DRC could also seek funding to increase its diagnostic and surveillance capacity, as limitations in these areas have led to under-reporting of cases during the recent mpox surge.1 The DRC government, with support from international organisations like WHO, can invest in mpox diagnostic equipment and establish robust data systems for reporting infections, hospital admissions, deaths, and vaccinations. Local health systems can collect and share these data within their designated jurisdictions, facilitating data integration across provinces. This will enable better national level surveillance and guide public health officials when implementing targeted policies to tackle disease outbreaks in DRC regions. The bolstered data systems could then also be used to track the spread of other infectious diseases and understand the epidemiology of diseases like hypertension, diabetes, and cancer.

Building on these steps, organisations like USAID and WHO could fund academic centres in DRC to champion clinical and community based research on mpox to better understand transmission and risk factors for infection.3 Studies on effective mpox treatments and implementation studies are needed to increase uptake of preventative practices and facilitate access to care. Investing in local research infrastructure could then prove helpful in investigating emerging pathogens and developing evidence based therapies and drugs against them.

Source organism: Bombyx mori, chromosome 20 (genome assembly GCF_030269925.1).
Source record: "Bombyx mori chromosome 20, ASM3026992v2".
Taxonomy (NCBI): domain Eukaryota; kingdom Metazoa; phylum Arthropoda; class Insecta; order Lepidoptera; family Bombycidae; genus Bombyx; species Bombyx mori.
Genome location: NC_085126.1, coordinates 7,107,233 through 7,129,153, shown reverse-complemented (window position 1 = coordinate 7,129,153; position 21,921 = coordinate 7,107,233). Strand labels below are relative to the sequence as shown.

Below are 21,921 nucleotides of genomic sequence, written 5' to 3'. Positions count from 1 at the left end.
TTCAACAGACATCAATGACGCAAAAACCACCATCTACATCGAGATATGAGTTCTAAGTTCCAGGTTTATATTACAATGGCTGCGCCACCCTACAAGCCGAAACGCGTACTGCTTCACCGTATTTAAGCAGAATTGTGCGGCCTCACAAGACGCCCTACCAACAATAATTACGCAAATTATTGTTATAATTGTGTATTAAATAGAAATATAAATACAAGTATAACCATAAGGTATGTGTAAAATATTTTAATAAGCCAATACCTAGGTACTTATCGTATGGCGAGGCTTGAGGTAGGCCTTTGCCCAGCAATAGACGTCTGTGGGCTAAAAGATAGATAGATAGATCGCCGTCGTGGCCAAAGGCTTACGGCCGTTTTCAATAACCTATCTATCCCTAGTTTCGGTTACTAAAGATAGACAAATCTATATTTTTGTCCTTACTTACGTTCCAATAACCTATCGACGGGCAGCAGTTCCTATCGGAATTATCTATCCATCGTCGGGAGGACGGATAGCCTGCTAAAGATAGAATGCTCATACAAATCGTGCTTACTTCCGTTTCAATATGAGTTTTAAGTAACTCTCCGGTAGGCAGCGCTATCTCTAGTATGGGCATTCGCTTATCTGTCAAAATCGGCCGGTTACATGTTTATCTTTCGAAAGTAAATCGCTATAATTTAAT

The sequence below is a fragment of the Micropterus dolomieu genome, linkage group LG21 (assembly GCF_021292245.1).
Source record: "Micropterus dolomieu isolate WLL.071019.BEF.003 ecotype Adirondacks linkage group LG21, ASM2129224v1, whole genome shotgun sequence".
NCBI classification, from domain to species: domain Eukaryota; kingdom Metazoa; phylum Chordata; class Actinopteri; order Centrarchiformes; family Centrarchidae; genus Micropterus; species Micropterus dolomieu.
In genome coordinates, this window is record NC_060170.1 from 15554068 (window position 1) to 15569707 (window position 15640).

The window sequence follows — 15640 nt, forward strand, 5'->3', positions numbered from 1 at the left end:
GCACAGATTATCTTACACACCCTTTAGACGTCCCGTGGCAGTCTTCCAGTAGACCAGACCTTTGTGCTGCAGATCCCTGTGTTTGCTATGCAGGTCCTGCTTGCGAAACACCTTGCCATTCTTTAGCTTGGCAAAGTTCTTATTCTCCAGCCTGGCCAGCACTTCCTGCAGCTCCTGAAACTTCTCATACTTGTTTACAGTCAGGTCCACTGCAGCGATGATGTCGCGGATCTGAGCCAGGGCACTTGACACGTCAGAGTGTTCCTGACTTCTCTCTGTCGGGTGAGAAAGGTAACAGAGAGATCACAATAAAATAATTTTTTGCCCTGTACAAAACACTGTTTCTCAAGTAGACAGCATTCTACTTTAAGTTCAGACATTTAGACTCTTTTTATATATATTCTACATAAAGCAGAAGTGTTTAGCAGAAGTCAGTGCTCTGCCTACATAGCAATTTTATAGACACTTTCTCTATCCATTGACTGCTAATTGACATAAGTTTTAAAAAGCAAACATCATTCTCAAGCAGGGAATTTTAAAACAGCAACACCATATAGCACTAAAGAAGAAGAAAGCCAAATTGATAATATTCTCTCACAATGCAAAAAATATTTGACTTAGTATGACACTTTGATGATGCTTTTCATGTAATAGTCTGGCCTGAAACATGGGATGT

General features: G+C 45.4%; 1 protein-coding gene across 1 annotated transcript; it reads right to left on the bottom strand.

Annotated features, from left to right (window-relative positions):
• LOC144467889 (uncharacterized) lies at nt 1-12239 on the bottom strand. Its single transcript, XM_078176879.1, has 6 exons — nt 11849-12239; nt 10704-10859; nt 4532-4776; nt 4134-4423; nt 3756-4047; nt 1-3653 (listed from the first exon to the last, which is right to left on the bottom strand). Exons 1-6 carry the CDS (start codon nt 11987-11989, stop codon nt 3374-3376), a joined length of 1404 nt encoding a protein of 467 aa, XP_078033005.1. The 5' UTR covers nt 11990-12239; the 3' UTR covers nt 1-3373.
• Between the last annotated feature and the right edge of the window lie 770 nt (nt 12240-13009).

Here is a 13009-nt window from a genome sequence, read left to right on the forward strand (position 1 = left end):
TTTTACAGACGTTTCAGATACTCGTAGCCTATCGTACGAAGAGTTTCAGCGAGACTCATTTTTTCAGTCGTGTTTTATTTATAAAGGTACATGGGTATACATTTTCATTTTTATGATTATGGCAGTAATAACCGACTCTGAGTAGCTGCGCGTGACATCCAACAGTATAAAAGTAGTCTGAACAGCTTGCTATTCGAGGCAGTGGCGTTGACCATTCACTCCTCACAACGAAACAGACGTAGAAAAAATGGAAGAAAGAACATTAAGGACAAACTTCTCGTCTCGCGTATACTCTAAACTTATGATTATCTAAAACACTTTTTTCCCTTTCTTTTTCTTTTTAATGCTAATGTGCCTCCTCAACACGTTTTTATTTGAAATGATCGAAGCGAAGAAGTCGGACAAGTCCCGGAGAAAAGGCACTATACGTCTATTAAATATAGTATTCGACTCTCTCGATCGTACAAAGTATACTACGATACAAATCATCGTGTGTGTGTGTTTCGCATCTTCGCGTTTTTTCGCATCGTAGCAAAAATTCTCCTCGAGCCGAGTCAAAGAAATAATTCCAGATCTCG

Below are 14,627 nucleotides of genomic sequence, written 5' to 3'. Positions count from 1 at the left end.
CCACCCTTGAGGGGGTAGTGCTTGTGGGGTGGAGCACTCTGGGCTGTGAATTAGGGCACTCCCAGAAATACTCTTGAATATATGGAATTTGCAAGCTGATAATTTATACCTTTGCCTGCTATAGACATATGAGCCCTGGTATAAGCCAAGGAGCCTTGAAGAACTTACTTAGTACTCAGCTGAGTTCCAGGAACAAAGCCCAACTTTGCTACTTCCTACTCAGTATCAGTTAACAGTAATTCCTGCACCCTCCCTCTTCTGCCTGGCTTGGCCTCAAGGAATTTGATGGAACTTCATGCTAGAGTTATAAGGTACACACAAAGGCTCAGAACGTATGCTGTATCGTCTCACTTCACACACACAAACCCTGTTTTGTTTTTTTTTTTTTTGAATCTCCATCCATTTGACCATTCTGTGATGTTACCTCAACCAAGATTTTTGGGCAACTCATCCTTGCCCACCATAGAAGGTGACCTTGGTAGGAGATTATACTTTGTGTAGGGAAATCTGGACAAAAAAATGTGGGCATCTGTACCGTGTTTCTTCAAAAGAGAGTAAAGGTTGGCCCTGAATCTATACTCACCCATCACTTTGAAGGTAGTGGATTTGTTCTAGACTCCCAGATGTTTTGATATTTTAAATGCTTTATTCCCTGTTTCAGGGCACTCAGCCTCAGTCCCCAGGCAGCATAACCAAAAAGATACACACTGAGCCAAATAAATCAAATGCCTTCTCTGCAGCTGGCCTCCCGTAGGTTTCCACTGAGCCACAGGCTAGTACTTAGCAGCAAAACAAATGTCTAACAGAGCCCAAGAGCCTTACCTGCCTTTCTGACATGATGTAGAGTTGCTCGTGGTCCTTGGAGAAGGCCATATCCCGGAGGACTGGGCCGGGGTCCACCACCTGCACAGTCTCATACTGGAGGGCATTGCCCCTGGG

Local community health centres could additionally be established to combat mpox in DRC. Presently, USAID is the largest healthcare provider in DRC, offering health services at 1793 health facilities and serving 12 million citizens.7 The existing USAID infrastructure, presently focused on HIV and malaria, could be broadened to offer mpox care including treatment of skin rashes and antiviral therapies.8 Expanding the number of community health centres and services available at them can be a crucial step toward a comprehensive primary care system in DRC.

Finally, USAID and other global health actors could work to import and distribute mpox vaccines.9 These vaccines, which have proven highly effective in reducing severe illness and death from mpox,10 have been unavailable in DRC because of constraints in global supplies and regulatory hurdles.2 Given the severity of the current mpox outbreak and pandemic potential of the new clade Ib strain, we encourage WHO and other global authorities to expedite approval of mpox vaccines for use in DRC and prioritise allocation in areas where mpox is endemic to reduce spread to other regions.1 On approval, DRC can use USAID community health clinics and facilitate the nationwide distribution of mpox vaccines. These vaccination efforts can establish a foundation that can later be used to boost vaccination rates for other diseases of concern such as covid-19 and cholera.11

Although DRC’s mpox outbreak is a public health emergency fuelled by decades of conflict and healthcare underdevelopment, it also provides DRC a vital blueprint it can use to rejuvenate its healthcare system, better prepare itself to combat epidemics, and provide humanitarian relief for its citizens.

Footnotes

  • Competing interests: None declared.

  • Provenance and peer review: Not commissioned; not externally peer reviewed.

  • Contributors: William Lieber, research fellow, read the article and offered valuable insights.

  • Patrick Ndeba, infectious diseases physician, read the article and offered valuable insights.

  • AI policy: Nothing to declare.

References